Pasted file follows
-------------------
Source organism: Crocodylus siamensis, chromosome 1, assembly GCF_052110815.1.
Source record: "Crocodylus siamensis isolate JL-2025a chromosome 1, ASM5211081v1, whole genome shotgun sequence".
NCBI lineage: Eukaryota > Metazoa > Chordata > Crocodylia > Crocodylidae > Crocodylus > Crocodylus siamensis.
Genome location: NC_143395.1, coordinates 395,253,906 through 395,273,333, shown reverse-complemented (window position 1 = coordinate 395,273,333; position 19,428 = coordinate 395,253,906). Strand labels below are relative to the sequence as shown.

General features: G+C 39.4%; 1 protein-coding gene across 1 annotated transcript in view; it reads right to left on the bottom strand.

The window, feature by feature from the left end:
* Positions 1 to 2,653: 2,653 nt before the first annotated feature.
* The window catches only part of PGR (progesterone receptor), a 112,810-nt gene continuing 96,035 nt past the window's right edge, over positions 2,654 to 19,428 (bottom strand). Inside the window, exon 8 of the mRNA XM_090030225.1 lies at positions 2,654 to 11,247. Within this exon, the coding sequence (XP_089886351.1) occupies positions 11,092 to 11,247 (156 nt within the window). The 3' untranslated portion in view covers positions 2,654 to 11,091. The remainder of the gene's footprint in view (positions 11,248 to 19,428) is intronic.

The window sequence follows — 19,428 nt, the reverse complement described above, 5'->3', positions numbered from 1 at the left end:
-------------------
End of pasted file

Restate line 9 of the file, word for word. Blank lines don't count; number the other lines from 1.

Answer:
The window sequence follows — 19,428 nt, the reverse complement described above, 5'->3', positions numbered from 1 at the left end: